Today’s guest post is adapted from My Creative Space: How to Design Your Home to Stimulate Ideas and Spark Innovation, 48 Science-based Techniques by author and architect Donald M. Rattner (@donaldrattner). Illustrations are courtesy of the designers and author.
As an architect and the author of a book about the psychology of creative space, I have long wondered why contemporary creatives cluster so willingly in noisy coffee shops. Granted, there’s scientific research that caffeine fuels the imagination, but doesn’t the surrounding din interfere with their ability to think creatively such that no amount of chemical stimulation can compensate for the distraction?
Certainly, many eminent writers from the past shunned clamor. Consider Marcel Proust. To remark that the French writer was sensitive to auditory interference would be an understatement. The man was positively neurotic about it. He treated the bedroom in his Paris apartment where he wrote like a sensory deprivation chamber—shutters closed, drapes drawn, the walls lined with sound-absorbing cork. It wasn’t enough. He wore earplugs too.
Anton Chekhov was similarly beset by hypersensitivity to sound. So was fellow obsessive Frank Kafka, who described his condition in his signature surreal style by saying that “I need solitude for my writing; not ‘like a hermit’—that wouldn’t be enough—but like a dead man.” Sadly, by the time he got his wish, it was too late to do anything about it.
The correlation between high-level inventiveness and difficulty in filtering out sensory inputs is understandable, given that open-mindedness is a hallmark of the creative personality. The problem for off-the-chart geniuses like Proust, Chekhov, and Kafka was that their minds were a bit too open. Everything got through. Hence the extreme measures they took to avoid being immobilized by incoming stimuli.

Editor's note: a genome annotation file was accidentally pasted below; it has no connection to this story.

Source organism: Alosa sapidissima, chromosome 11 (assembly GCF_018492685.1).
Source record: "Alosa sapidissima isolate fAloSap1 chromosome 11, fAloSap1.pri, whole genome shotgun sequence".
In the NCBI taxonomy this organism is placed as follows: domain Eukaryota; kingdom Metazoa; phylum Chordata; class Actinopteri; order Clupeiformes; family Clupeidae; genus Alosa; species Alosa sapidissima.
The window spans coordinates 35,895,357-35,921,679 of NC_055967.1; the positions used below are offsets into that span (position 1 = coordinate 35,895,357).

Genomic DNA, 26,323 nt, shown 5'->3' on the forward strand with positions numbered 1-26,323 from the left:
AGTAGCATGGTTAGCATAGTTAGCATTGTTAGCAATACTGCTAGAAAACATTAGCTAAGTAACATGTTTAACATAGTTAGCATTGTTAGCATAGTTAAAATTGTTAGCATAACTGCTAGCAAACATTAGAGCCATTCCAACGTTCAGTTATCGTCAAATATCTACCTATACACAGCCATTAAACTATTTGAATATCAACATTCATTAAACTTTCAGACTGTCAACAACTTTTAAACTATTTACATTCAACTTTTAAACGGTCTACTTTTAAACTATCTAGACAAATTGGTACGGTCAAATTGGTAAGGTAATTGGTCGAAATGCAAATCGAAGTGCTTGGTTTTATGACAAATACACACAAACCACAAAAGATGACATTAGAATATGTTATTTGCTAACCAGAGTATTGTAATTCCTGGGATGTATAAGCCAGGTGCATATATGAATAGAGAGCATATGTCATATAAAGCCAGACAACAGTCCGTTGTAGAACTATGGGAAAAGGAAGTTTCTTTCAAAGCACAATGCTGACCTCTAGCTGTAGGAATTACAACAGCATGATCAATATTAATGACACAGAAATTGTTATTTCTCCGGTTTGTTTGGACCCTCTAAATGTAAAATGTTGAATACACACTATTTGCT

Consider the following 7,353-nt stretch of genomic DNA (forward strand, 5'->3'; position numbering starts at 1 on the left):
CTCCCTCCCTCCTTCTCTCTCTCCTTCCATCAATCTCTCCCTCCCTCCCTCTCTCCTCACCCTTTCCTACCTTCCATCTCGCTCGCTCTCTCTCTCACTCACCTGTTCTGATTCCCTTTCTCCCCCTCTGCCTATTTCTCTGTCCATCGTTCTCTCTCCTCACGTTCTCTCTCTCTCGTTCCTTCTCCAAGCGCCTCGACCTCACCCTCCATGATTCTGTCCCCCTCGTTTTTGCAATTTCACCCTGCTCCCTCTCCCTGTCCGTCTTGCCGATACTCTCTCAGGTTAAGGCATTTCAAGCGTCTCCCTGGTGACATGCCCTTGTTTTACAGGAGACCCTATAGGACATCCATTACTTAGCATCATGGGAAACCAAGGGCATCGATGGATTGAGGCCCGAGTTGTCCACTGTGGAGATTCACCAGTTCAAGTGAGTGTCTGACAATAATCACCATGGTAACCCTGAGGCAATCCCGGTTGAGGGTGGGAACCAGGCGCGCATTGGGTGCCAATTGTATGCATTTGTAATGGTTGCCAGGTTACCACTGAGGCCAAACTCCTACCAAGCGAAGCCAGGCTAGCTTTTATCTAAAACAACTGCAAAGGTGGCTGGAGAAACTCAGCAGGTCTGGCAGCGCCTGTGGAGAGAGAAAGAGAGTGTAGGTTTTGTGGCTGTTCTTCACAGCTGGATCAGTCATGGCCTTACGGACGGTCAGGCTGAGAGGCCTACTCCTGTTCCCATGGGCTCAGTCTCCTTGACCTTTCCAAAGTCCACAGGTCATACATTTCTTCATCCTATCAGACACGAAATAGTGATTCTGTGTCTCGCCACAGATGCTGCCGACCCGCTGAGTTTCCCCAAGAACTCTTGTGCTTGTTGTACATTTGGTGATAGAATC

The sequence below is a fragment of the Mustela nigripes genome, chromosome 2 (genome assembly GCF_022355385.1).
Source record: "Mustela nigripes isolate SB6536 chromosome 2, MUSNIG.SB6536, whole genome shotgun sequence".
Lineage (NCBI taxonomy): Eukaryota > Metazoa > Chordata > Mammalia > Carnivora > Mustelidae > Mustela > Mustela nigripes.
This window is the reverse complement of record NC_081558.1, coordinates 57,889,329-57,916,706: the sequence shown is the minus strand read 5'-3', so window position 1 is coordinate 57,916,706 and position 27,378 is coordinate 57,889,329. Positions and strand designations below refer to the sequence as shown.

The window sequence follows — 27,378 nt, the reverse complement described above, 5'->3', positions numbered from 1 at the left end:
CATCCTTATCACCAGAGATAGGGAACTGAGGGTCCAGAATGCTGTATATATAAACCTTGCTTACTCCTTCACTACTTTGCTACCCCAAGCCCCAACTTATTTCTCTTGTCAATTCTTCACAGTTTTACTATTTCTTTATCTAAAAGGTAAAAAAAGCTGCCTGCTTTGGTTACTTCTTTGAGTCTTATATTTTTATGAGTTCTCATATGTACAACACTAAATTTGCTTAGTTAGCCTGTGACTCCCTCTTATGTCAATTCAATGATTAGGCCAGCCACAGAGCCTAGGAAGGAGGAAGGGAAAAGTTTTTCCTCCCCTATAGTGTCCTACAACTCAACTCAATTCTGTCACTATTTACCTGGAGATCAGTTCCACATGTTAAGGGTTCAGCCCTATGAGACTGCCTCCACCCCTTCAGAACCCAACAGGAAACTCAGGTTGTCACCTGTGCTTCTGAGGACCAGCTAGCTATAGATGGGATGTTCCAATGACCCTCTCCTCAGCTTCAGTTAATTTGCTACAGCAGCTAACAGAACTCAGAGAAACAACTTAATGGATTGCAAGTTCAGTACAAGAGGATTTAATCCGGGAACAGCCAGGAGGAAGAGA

Then again, most of us aren’t Marcel Proust. According to research data from 2012, most people reach peak performance under moderately noisy conditions—70dB (decibels), to be precise. It just so happens that this is roughly equivalent to the chatter in a typical coffee shop or restaurant on a relatively busy day (Fig. 1). It also approximates the crash of ocean waves breaking on the shore, the study thrum of crickets, and wind rustling tree leaves.
As to why this is the case, the scientists who authored the study offer a theory:
We theorize that a moderate (vs. low) level of ambient noise is likely to induce processing disfluency or processing difficulty, which activates abstract cognition and consequently enhances creative performance. A high level of noise, however, reduces the extent of information processing, thus impairing creativity.
Translation: silence isn’t as golden as it sounds. Absolute noiselessness tends to focus our attention, which is helpful for tasks that entail accuracy, fine detail, and linear reasoning, such as balancing our checkbook or fixing a Swiss watch. It’s less supportive of the broad, big-picture, abstract mind-wandering that leads to fresh perspectives and a creative work product. On the other hand, excessive noise overwhelms our sensory apparatus and hinders our ability to properly process information at all. In between lies the sweet spot—noise not so loud that we can’t hear ourselves think, and not so quiet that we can’t help but hear ourselves think.
There’s a caveat to the data, however: the noise has to be white. For the record, the technical definition of white noise is noise containing multiple frequencies with equal intensities. More colloquially, the phrase refers to a constant background noise, especially one that drowns out other sounds, and which takes the form of meaningless or distracting commotion, hubbub, or chatter.